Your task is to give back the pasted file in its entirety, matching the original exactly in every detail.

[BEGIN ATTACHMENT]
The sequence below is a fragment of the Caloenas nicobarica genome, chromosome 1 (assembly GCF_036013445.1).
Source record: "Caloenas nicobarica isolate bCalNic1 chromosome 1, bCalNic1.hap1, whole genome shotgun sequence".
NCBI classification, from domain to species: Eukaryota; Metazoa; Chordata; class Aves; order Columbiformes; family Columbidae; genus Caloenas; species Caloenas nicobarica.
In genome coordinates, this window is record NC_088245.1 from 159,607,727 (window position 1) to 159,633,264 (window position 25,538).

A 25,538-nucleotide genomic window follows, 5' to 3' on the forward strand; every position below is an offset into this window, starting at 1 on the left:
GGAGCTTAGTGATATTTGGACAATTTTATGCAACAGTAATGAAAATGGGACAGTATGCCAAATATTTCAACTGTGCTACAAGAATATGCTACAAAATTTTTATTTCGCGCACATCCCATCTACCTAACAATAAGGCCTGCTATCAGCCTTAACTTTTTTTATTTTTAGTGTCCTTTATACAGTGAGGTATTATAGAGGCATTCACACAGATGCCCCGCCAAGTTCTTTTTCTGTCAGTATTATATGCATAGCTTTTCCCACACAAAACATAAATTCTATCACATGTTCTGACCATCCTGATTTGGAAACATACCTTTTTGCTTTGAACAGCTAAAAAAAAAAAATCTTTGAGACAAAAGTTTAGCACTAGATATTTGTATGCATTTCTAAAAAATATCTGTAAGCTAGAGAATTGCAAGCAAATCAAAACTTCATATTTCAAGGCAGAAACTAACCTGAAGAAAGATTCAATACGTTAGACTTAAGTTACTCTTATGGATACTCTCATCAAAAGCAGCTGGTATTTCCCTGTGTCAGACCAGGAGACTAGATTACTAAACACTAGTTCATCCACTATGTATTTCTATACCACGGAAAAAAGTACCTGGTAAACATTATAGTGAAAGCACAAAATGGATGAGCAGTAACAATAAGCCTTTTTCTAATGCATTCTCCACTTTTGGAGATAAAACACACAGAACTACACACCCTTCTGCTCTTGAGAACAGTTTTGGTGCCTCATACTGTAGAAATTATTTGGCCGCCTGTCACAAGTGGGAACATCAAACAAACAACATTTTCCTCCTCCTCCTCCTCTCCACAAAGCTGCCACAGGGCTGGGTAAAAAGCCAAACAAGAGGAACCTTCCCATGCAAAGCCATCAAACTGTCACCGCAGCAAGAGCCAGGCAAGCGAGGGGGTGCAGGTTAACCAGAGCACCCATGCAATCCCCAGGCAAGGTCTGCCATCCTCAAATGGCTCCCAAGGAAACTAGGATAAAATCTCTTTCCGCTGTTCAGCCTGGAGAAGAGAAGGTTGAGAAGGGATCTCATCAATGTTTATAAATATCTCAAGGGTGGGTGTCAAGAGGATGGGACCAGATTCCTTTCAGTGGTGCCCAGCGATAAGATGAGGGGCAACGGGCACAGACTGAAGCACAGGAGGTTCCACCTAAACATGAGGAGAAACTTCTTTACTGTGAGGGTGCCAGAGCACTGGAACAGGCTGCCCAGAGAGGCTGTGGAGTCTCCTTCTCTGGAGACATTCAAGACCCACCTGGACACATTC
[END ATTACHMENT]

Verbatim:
The sequence below is a fragment of the Caloenas nicobarica genome, chromosome 1 (assembly GCF_036013445.1).
Source record: "Caloenas nicobarica isolate bCalNic1 chromosome 1, bCalNic1.hap1, whole genome shotgun sequence".
NCBI classification, from domain to species: Eukaryota; Metazoa; Chordata; class Aves; order Columbiformes; family Columbidae; genus Caloenas; species Caloenas nicobarica.
In genome coordinates, this window is record NC_088245.1 from 159,607,727 (window position 1) to 159,633,264 (window position 25,538).

A 25,538-nucleotide genomic window follows, 5' to 3' on the forward strand; every position below is an offset into this window, starting at 1 on the left:
GGAGCTTAGTGATATTTGGACAATTTTATGCAACAGTAATGAAAATGGGACAGTATGCCAAATATTTCAACTGTGCTACAAGAATATGCTACAAAATTTTTATTTCGCGCACATCCCATCTACCTAACAATAAGGCCTGCTATCAGCCTTAACTTTTTTTATTTTTAGTGTCCTTTATACAGTGAGGTATTATAGAGGCATTCACACAGATGCCCCGCCAAGTTCTTTTTCTGTCAGTATTATATGCATAGCTTTTCCCACACAAAACATAAATTCTATCACATGTTCTGACCATCCTGATTTGGAAACATACCTTTTTGCTTTGAACAGCTAAAAAAAAAAAATCTTTGAGACAAAAGTTTAGCACTAGATATTTGTATGCATTTCTAAAAAATATCTGTAAGCTAGAGAATTGCAAGCAAATCAAAACTTCATATTTCAAGGCAGAAACTAACCTGAAGAAAGATTCAATACGTTAGACTTAAGTTACTCTTATGGATACTCTCATCAAAAGCAGCTGGTATTTCCCTGTGTCAGACCAGGAGACTAGATTACTAAACACTAGTTCATCCACTATGTATTTCTATACCACGGAAAAAAGTACCTGGTAAACATTATAGTGAAAGCACAAAATGGATGAGCAGTAACAATAAGCCTTTTTCTAATGCATTCTCCACTTTTGGAGATAAAACACACAGAACTACACACCCTTCTGCTCTTGAGAACAGTTTTGGTGCCTCATACTGTAGAAATTATTTGGCCGCCTGTCACAAGTGGGAACATCAAACAAACAACATTTTCCTCCTCCTCCTCCTCTCCACAAAGCTGCCACAGGGCTGGGTAAAAAGCCAAACAAGAGGAACCTTCCCATGCAAAGCCATCAAACTGTCACCGCAGCAAGAGCCAGGCAAGCGAGGGGGTGCAGGTTAACCAGAGCACCCATGCAATCCCCAGGCAAGGTCTGCCATCCTCAAATGGCTCCCAAGGAAACTAGGATAAAATCTCTTTCCGCTGTTCAGCCTGGAGAAGAGAAGGTTGAGAAGGGATCTCATCAATGTTTATAAATATCTCAAGGGTGGGTGTCAAGAGGATGGGACCAGATTCCTTTCAGTGGTGCCCAGCGATAAGATGAGGGGCAACGGGCACAGACTGAAGCACAGGAGGTTCCACCTAAACATGAGGAGAAACTTCTTTACTGTGAGGGTGCCAGAGCACTGGAACAGGCTGCCCAGAGAGGCTGTGGAGTCTCCTTCTCTGGAGACATTCAAGACCCACCTGGACACATTC